For me, cross training in a gym is a distant memory but I am sure some of my readers may still indulge. In a business sense, cross training is a great way to improve the business.
In a well-designed induction program a new team member may experience several different departments over a number of days or weeks. That allows them to start on the job with a wider understanding of how their work impacts upon the rest of the business. It’s a really good way to bring someone into the team and make sure they have a decent understanding of how the business as a whole gets things done.
It’s not often that you see the same principles being applied to established team members, but it can be a great way of making sure that departments work together, rather than forming silos where information is retained within the department and competition with other departments rather than cooperation is the order of the day.
Tesco used to require the senior team (from directors down) to spend some time on the shop floor every year. I wonder if that no longer happens, and some of their problems can be related to the disconnection between the leaders of the business and its customers.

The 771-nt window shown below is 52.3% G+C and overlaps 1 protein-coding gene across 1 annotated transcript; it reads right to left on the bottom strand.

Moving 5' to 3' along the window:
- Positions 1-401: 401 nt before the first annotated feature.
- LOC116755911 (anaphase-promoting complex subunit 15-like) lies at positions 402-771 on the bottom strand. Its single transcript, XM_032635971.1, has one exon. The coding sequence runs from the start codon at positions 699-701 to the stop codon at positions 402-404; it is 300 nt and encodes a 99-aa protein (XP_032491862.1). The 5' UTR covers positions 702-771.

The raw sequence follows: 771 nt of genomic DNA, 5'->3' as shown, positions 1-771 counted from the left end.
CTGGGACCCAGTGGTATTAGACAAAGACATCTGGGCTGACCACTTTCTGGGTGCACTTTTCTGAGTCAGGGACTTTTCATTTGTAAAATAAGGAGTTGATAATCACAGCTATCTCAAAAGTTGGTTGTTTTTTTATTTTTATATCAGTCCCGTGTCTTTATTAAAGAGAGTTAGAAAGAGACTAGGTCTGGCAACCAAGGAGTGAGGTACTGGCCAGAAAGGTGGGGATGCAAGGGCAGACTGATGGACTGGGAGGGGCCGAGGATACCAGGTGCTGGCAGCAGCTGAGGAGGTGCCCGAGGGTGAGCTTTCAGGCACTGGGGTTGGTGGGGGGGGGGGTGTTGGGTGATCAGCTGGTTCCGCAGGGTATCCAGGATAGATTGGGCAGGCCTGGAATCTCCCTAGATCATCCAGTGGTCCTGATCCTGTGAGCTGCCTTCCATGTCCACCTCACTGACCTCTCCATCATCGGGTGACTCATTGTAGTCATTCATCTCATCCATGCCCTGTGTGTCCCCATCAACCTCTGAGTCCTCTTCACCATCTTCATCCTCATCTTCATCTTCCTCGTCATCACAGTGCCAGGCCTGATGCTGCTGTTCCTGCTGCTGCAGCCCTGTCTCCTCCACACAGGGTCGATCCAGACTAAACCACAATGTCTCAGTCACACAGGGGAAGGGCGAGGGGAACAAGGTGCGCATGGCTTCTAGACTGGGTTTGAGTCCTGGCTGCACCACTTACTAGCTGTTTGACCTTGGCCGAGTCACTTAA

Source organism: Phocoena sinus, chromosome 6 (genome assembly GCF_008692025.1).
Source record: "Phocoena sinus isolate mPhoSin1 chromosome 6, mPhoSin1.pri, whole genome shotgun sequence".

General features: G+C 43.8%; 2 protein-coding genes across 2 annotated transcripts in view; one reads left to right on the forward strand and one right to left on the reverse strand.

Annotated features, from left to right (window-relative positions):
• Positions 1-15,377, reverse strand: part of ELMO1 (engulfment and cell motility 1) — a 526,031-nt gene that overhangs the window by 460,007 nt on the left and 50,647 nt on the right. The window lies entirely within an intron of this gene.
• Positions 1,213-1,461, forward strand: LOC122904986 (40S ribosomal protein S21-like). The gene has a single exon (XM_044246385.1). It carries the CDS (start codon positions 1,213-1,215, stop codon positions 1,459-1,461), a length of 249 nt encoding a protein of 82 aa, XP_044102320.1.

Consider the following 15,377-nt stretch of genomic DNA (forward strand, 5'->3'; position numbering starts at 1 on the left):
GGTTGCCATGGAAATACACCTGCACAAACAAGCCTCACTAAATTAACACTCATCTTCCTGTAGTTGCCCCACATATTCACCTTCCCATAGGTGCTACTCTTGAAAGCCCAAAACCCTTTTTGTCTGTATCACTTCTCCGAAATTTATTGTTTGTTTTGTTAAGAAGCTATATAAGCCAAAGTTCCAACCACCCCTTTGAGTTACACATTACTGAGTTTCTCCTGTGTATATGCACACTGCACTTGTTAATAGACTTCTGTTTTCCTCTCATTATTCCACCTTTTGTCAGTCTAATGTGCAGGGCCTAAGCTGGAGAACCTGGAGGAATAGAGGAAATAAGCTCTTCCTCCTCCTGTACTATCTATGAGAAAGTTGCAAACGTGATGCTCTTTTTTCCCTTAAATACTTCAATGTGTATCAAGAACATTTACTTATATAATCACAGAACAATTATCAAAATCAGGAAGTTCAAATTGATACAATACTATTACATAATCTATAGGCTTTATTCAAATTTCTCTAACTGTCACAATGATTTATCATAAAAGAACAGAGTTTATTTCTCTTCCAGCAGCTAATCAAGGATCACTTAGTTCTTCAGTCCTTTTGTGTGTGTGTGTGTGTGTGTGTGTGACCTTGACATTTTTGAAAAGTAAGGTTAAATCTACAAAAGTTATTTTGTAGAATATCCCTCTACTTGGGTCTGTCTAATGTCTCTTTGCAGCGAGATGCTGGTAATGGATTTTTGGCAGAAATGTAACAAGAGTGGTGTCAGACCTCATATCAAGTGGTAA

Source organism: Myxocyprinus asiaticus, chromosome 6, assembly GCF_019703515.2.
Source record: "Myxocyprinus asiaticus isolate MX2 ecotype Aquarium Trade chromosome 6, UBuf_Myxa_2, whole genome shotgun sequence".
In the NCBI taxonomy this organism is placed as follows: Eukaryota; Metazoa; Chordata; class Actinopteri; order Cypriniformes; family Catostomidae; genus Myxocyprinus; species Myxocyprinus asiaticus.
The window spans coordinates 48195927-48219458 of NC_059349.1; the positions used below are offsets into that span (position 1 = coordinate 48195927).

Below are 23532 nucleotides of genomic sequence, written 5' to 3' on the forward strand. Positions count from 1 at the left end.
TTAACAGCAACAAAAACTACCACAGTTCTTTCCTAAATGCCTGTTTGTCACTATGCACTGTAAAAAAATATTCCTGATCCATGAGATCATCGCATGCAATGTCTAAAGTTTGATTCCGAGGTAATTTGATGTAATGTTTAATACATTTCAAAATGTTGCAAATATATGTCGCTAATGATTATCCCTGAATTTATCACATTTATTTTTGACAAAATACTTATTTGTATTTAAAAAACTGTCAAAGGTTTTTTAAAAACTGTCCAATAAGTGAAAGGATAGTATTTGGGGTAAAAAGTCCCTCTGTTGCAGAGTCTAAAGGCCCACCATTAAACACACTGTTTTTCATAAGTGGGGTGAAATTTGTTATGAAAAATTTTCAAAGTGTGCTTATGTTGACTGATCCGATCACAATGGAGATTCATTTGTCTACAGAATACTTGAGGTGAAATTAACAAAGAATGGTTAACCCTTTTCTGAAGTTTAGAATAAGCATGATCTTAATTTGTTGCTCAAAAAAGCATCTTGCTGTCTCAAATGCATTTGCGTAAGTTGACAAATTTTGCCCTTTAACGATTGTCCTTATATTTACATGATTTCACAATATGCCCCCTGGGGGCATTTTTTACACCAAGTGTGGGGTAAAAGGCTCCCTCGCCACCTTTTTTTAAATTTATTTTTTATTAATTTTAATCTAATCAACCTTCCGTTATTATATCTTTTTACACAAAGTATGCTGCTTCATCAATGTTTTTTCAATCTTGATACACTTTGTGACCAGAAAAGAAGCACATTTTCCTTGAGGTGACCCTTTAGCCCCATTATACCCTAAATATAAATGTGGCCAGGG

When you acquire a business you should have a plan to integrate the two businesses and a very powerful way to blend the cultures is to have an exchange of staff.
I’ve used cross training with the credit and collections teams, working with the sales team. The credit team can be very dismissive of the sales team – I’m sure you have heard phrases like “Those lazy sales folk, they can’t even get the credit application form completed” but get the credit team into the meetings and they’ll realise (a) how much else is going on to secure the customer and (b) how clumsy the credit application form is. In one case I remember the credit application form was reduced from 8 pages to 2.
Cross training really can keep (your business) fit